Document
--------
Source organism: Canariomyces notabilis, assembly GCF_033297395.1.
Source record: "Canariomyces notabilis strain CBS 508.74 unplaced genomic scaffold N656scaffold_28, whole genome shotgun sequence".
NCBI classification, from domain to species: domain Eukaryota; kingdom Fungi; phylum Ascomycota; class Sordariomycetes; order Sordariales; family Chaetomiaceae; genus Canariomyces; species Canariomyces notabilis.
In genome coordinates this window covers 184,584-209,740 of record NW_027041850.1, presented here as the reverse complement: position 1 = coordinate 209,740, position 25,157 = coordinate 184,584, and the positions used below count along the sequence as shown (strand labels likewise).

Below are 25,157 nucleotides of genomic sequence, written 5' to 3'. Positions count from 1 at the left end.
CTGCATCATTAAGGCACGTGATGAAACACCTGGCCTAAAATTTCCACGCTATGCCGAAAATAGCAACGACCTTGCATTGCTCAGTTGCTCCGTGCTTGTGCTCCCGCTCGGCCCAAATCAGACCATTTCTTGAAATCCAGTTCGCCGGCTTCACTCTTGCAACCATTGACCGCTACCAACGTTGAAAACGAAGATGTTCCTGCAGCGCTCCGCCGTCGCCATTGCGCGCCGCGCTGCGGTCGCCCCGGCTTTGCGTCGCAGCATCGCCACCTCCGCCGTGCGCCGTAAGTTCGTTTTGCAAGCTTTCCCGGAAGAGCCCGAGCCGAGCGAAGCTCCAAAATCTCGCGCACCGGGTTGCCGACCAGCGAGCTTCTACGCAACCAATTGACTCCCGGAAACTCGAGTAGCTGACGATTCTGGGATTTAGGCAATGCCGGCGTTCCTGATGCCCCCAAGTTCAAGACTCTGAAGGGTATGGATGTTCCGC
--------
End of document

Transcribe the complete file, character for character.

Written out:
Source organism: Canariomyces notabilis, assembly GCF_033297395.1.
Source record: "Canariomyces notabilis strain CBS 508.74 unplaced genomic scaffold N656scaffold_28, whole genome shotgun sequence".
NCBI classification, from domain to species: domain Eukaryota; kingdom Fungi; phylum Ascomycota; class Sordariomycetes; order Sordariales; family Chaetomiaceae; genus Canariomyces; species Canariomyces notabilis.
In genome coordinates this window covers 184,584-209,740 of record NW_027041850.1, presented here as the reverse complement: position 1 = coordinate 209,740, position 25,157 = coordinate 184,584, and the positions used below count along the sequence as shown (strand labels likewise).

Below are 25,157 nucleotides of genomic sequence, written 5' to 3'. Positions count from 1 at the left end.
CTGCATCATTAAGGCACGTGATGAAACACCTGGCCTAAAATTTCCACGCTATGCCGAAAATAGCAACGACCTTGCATTGCTCAGTTGCTCCGTGCTTGTGCTCCCGCTCGGCCCAAATCAGACCATTTCTTGAAATCCAGTTCGCCGGCTTCACTCTTGCAACCATTGACCGCTACCAACGTTGAAAACGAAGATGTTCCTGCAGCGCTCCGCCGTCGCCATTGCGCGCCGCGCTGCGGTCGCCCCGGCTTTGCGTCGCAGCATCGCCACCTCCGCCGTGCGCCGTAAGTTCGTTTTGCAAGCTTTCCCGGAAGAGCCCGAGCCGAGCGAAGCTCCAAAATCTCGCGCACCGGGTTGCCGACCAGCGAGCTTCTACGCAACCAATTGACTCCCGGAAACTCGAGTAGCTGACGATTCTGGGATTTAGGCAATGCCGGCGTTCCTGATGCCCCCAAGTTCAAGACTCTGAAGGGTATGGATGTTCCGC